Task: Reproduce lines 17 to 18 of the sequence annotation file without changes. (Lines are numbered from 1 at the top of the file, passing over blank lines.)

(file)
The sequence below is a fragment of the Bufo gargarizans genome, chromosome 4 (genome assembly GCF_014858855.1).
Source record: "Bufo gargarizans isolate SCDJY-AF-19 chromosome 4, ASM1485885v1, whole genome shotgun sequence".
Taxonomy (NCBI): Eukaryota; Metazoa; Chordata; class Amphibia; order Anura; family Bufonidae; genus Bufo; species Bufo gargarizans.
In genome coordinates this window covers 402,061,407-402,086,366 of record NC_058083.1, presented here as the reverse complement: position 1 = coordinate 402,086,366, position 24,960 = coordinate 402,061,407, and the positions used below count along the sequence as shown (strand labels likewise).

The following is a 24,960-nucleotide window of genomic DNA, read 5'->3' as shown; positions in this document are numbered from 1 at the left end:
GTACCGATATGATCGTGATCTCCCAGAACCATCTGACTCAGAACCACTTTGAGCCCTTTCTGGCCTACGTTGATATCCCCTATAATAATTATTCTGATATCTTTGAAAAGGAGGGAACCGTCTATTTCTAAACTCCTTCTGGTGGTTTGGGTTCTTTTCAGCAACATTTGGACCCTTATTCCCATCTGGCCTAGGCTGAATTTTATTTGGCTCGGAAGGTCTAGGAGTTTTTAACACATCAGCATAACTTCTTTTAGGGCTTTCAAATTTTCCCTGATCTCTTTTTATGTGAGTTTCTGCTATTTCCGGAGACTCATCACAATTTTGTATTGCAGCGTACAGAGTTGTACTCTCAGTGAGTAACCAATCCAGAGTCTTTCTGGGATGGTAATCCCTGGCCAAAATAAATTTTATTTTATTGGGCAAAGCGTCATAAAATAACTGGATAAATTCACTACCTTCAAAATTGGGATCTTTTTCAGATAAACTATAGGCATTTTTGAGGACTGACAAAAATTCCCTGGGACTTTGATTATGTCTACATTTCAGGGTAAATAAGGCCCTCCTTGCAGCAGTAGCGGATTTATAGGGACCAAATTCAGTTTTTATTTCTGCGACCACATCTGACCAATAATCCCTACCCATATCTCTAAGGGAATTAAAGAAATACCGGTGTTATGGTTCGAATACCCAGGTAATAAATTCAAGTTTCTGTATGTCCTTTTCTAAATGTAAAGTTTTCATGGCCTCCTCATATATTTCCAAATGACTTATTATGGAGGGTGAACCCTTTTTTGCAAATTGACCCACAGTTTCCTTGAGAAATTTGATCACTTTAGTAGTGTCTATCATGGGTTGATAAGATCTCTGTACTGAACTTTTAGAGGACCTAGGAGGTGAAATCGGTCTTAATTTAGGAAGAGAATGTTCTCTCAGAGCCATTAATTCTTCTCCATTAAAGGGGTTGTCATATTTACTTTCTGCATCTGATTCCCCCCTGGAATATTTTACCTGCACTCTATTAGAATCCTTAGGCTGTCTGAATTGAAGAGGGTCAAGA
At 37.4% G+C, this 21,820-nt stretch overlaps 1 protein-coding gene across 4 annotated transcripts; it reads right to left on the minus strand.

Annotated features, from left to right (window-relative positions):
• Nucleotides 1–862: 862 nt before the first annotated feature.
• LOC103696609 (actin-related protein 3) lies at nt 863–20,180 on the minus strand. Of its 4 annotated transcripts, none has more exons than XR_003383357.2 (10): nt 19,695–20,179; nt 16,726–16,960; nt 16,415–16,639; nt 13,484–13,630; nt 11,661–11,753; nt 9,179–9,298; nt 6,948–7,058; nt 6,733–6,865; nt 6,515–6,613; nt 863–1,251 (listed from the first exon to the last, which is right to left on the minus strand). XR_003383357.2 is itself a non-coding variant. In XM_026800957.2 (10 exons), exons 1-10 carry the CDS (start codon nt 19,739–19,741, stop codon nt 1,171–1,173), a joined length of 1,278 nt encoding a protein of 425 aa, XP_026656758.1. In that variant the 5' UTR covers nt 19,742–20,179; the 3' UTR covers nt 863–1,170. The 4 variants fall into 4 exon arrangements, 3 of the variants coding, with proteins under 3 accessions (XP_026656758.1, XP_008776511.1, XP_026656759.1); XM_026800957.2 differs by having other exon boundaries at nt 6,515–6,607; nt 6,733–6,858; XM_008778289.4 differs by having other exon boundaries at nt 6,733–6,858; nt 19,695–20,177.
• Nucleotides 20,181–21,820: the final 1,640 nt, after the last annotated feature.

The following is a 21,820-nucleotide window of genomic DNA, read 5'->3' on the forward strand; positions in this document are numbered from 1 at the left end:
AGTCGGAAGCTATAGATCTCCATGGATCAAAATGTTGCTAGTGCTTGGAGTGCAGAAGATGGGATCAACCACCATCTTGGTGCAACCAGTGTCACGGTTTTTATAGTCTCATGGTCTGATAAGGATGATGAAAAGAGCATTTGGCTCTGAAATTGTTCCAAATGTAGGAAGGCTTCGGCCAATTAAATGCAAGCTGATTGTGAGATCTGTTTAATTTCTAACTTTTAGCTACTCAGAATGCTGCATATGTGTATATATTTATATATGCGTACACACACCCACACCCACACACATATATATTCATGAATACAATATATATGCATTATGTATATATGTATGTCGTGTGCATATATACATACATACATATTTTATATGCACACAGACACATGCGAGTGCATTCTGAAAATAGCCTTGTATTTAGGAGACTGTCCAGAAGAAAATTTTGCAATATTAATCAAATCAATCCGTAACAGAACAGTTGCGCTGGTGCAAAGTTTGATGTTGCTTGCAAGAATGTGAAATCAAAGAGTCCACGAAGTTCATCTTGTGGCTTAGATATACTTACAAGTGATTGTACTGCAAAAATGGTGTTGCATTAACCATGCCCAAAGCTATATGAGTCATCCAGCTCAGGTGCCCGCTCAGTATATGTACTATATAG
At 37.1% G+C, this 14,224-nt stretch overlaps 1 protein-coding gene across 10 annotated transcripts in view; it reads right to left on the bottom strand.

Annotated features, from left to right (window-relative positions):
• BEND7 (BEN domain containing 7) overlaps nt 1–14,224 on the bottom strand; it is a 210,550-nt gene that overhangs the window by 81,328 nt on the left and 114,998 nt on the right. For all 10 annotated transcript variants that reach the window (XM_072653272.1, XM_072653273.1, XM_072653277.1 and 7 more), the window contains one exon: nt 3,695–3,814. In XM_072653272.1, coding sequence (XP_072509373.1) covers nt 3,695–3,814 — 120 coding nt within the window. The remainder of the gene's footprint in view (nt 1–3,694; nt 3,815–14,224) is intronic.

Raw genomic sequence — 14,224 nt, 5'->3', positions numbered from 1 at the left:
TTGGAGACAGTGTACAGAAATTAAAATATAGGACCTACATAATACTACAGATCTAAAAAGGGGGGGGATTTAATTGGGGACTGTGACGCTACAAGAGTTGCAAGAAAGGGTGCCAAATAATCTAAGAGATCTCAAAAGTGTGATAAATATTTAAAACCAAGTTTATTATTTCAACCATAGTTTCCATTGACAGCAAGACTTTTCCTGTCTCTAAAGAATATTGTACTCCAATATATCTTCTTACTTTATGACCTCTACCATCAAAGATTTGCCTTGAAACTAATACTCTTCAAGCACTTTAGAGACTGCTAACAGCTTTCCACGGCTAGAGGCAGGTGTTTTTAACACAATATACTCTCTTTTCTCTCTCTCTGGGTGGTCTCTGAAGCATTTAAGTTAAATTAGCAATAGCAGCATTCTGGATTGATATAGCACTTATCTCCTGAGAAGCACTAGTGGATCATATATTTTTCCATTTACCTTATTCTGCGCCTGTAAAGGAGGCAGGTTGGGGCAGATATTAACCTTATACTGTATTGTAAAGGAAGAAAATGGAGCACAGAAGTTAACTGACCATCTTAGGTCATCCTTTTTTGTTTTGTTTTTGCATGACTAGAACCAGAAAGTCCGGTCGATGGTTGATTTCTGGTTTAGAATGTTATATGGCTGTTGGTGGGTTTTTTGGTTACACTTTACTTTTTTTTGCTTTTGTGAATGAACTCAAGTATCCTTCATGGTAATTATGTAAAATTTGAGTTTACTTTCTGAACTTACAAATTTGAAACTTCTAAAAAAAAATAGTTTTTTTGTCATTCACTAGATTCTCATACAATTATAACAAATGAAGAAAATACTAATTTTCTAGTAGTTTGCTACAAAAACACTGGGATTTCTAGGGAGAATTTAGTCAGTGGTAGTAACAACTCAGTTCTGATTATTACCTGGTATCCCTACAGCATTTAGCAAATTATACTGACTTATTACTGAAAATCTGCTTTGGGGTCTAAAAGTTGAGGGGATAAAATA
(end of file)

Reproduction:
Raw genomic sequence — 14,224 nt, 5'->3', positions numbered from 1 at the left:
TTGGAGACAGTGTACAGAAATTAAAATATAGGACCTACATAATACTACAGATCTAAAAAGGGGGGGGATTTAATTGGGGACTGTGACGCTACAAGAGTTGCAAGAAAGGGTGCCAAATAATCTAAGAGATCTCAAAAGTGTGATAAATATTTAAAACCAAGTTTATTATTTCAACCATAGTTTCCATTGACAGCAAGACTTTTCCTGTCTCTAAAGAATATTGTACTCCAATATATCTTCTTACTTTATGACCTCTACCATCAAAGATTTGCCTTGAAACTAATACTCTTCAAGCACTTTAGAGACTGCTAACAGCTTTCCACGGCTAGAGGCAGGTGTTTTTAACACAATATACTCTCTTTTCTCTCTCTCTGGGTGGTCTCTGAAGCATTTAAGTTAAATTAGCAATAGCAGCATTCTGGATTGATATAGCACTTATCTCCTGAGAAGCACTAGTGGATCATATATTTTTCCATTTACCTTATTCTGCGCCTGTAAAGGAGGCAGGTTGGGGCAGATATTAACCTTATACTGTATTGTAAAGGAAGAAAATGGAGCACAGAAGTTAACTGACCATCTTAGGTCATCCTTTTTTGTTTTGTTTTTGCATGACTAGAACCAGAAAGTCCGGTCGATGGTTGATTTCTGGTTTAGAATGTTATATGGCTGTTGGTGGGTTTTTTGGTTACACTTTACTTTTTTTTGCTTTTGTGAATGAACTCAAGTATCCTTCATGGTAATTATGTAAAATTTGAGTTTACTTTCTGAACTTACAAATTTGAAACTTCTAAAAAAAAATAGTTTTTTTGTCATTCACTAGATTCTCATACAATTATAACAAATGAAGAAAATACTAATTTTCTAGTAGTTTGCTACAAAAACACTGGGATTTCTAGGGAGAATTTAGTCAGTGGTAGTAACAACTCAGTTCTGATTATTACCTGGTATCCCTACAGCATTTAGCAAATTATACTGACTTATTACTGAAAATCTGCTTTGGGGTCTAAAAGTTGAGGGGATAAAATA